1-14 Research on the Distribution of 137Cs in Seabed Sediments

-Relationship between the 137Cs Inventory and Seafloor Topography-

Fig.1-32  Bathymetric map and sample locations

Fig.1-32 Bathymetric map and sample locations

A semicircular depression (diameter: ~200 m; depth: ~3 m) was observed around location B.


Fig.1-33  Vertical distribution of 137Cs activities (kBq m?2 cm?1), total inventory per unit (kBq m?2), and median grain size (D50) of samples collected via core-sampling method

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Fig.1-33 Vertical distribution of 137Cs activities (kBq m-2 cm-1), total inventory per unit (kBq m-2), and median grain size (D50) of samples collected via core-sampling method

Size class of D50 value are described according the Wentworth grain-size scale.


The accident at the TEPCO’s Fukushima Daiichi NPS that occurred following the Great East Japan Earthquake and the resulting tsunami in March 2011 resulted in extensive release of radioactive cesium into the Pacific Ocean. Understanding the features of 137Cs transport from contaminated mountain forests to coastal sinks is key to the revitalization of marine industries. The 137Cs distribution in shallow seas, which are major settlement areas for particle-sorbed 137Cs, is very important when studying 137Cs transport from contaminated mountain forests to coastal sinks. Therefore, we examine the heterogeneity of the 137Cs distribution in seabed sediments at sea depths <30 m. A bathymetric survey and sonic prospecting were conducted to map the occurrences of seabed sediments, and core sampling of such sediments was performed to describe the vertical profile of the 137Cs distribution therein.

The bathymetric map shown in Fig.1-32 indicates that terrace-like seafloors consisting of gently descending slopes opposite to the coastal sides (dip side; around point A, Fig.1-32) and steeper ascending slopes on their coastal sides (up-dip side) extend in the investigation area. In particular, point B is located in a semicircular depression surrounded by steep sides. According to the results of sonic prospecting, the surface ratio of bedrocks (Pliocene sedimentary rocks) is 52 %, suggesting that the 137Cs distribution on the seafloor is less than half of that in the investigation area. Seabed sediments tend to accumulate at the base of the steeper ascending slopes. Fine-to-medium sand is the main constituent of the seabed sediments (Fig.1-33(a)) and the distribution of the finer fraction (silt) is limited to a quite narrow zone of semicircular depression (point B).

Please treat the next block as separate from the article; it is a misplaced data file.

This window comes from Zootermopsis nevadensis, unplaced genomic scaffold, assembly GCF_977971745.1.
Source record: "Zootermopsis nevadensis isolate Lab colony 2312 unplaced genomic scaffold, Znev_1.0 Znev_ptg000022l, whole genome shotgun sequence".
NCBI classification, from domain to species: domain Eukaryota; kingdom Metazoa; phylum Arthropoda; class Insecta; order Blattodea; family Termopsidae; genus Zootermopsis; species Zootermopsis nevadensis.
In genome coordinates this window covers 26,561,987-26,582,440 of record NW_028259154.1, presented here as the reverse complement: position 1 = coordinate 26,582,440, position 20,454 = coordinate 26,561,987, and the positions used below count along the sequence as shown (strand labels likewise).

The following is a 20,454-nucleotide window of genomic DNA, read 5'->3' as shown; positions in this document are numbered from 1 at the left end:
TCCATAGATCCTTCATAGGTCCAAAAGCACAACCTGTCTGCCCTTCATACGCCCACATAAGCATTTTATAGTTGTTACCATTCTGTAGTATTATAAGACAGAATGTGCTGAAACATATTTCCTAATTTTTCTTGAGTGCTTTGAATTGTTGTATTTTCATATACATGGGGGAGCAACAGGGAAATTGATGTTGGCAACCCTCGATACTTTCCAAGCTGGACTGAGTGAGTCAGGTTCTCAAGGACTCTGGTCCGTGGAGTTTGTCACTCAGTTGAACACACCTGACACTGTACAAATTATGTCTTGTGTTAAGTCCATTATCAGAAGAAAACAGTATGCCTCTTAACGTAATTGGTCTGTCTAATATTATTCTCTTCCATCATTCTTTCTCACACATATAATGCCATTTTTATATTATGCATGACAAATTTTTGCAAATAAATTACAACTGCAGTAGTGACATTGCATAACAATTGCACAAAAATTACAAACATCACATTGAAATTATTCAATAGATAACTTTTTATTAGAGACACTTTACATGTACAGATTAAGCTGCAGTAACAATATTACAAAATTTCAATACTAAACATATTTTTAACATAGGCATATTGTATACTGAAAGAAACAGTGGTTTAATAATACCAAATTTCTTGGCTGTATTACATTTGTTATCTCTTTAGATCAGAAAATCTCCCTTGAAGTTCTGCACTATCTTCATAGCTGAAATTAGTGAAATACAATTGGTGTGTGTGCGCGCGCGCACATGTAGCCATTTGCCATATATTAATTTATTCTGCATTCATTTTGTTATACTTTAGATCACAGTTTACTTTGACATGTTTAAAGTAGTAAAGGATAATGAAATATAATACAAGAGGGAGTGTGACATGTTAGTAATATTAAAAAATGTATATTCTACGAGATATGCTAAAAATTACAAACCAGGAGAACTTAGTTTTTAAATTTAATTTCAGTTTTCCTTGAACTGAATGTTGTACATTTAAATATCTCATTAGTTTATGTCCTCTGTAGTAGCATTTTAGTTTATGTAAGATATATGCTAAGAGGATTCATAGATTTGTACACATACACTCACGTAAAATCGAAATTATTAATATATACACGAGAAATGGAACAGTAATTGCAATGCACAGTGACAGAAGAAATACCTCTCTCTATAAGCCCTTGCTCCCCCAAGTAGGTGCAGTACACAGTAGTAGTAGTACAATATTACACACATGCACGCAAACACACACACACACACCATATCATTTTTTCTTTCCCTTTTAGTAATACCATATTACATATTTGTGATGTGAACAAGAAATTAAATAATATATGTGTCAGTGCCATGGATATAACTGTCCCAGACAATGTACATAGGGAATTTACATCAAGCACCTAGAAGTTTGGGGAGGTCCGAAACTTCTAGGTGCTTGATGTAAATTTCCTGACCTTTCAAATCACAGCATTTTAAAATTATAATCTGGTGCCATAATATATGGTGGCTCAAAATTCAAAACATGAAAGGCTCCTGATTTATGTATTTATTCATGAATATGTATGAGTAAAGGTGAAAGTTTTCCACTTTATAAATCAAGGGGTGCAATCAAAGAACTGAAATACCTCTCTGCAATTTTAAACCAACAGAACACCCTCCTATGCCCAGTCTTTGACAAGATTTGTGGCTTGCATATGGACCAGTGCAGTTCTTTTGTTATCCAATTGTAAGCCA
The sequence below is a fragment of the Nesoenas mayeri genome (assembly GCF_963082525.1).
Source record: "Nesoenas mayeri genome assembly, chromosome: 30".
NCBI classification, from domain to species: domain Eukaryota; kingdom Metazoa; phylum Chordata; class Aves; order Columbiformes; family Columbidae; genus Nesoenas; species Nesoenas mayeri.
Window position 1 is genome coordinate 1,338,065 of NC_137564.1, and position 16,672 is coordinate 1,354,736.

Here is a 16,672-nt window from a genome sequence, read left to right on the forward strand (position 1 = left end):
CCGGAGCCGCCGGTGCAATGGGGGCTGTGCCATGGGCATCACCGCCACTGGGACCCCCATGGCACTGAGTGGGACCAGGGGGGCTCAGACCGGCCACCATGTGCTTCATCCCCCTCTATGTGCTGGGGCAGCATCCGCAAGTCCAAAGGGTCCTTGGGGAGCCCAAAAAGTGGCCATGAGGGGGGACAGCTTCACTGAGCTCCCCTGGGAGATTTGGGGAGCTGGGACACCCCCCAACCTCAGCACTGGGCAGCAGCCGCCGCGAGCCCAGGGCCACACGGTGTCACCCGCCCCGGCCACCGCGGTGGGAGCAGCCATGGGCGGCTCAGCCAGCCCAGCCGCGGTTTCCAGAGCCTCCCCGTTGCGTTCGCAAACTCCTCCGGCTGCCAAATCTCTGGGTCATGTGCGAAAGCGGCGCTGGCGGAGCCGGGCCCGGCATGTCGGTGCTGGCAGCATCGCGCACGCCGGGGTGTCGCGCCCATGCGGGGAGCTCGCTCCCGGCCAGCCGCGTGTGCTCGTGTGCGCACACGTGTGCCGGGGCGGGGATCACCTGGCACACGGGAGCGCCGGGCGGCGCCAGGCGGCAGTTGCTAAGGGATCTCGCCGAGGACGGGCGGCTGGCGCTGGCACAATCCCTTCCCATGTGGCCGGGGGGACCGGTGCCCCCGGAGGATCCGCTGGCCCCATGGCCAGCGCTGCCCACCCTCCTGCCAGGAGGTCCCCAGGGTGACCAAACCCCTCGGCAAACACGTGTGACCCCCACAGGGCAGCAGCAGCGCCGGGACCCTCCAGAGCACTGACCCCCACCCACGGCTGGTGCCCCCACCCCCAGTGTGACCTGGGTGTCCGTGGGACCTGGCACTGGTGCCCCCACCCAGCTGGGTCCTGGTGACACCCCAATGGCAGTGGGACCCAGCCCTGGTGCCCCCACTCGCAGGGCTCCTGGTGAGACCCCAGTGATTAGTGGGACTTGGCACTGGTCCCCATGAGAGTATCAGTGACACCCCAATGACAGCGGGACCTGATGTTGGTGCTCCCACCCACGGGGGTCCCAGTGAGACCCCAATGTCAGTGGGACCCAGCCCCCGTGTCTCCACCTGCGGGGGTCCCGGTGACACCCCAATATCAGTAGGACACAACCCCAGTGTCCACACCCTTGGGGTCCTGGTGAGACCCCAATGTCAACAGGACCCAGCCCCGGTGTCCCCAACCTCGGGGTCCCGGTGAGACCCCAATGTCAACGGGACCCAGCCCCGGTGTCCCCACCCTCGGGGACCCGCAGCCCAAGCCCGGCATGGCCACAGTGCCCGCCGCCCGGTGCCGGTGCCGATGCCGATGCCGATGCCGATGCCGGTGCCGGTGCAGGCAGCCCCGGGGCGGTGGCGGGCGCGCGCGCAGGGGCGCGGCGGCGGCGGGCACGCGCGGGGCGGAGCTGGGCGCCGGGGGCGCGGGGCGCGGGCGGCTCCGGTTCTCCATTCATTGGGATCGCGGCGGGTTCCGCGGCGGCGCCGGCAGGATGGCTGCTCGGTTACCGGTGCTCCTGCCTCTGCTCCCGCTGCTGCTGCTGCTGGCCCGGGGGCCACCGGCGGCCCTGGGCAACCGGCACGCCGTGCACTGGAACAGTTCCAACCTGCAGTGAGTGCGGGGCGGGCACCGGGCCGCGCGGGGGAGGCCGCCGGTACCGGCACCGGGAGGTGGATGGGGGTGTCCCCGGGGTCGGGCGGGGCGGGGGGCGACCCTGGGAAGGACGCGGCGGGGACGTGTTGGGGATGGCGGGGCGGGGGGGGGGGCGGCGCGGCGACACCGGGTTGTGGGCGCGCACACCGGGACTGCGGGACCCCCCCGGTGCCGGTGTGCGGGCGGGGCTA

The 137Cs-inventory values collected at point B are greater than those at point A, and the grain sizes (D50 values) at point B are homogeneously silt (Fig.1-33). The current velocities of the bottom layer at point B, which were observed using current profilers towed by ships, were lower than those at point A. These results suggest that the steep slope around the semicircular depression area appears to play a major role as a topographic barrier in reducing the current velocity, prompting the settlement of fine-grained particles. In other words, the features of the seafloor topography are determined to be significant factors controlling the horizontal and vertical distributions of 137Cs in the seabed sediments. Areas with similar seafloor topographies of the semicircular depression were not identified in the investigation area, suggesting that distributions with remarkably large 137Cs inventories (more than several thousands of kBq m-2) are strictly limited.

Our research also revealed the continuous 137Cs distribution at depths greater than 81 cm (Fig.1-33(b)). Vertical 137Cs profiles in seabed sediments obtained in previous studies have been insufficient to evaluate 137Cs concentrations because information about the distribution of 137Cs at the lowermost depths of these sediments is lacking, owing to short core-sampler lengths (almost less than 20 cm).

Therefore, these results indicate that estimation of the 137Cs inventory in shallow seas should be performed carefully, considering the extent of the 137Cs distribution along the vertical depth and the surface ratio of the seabed sediments.


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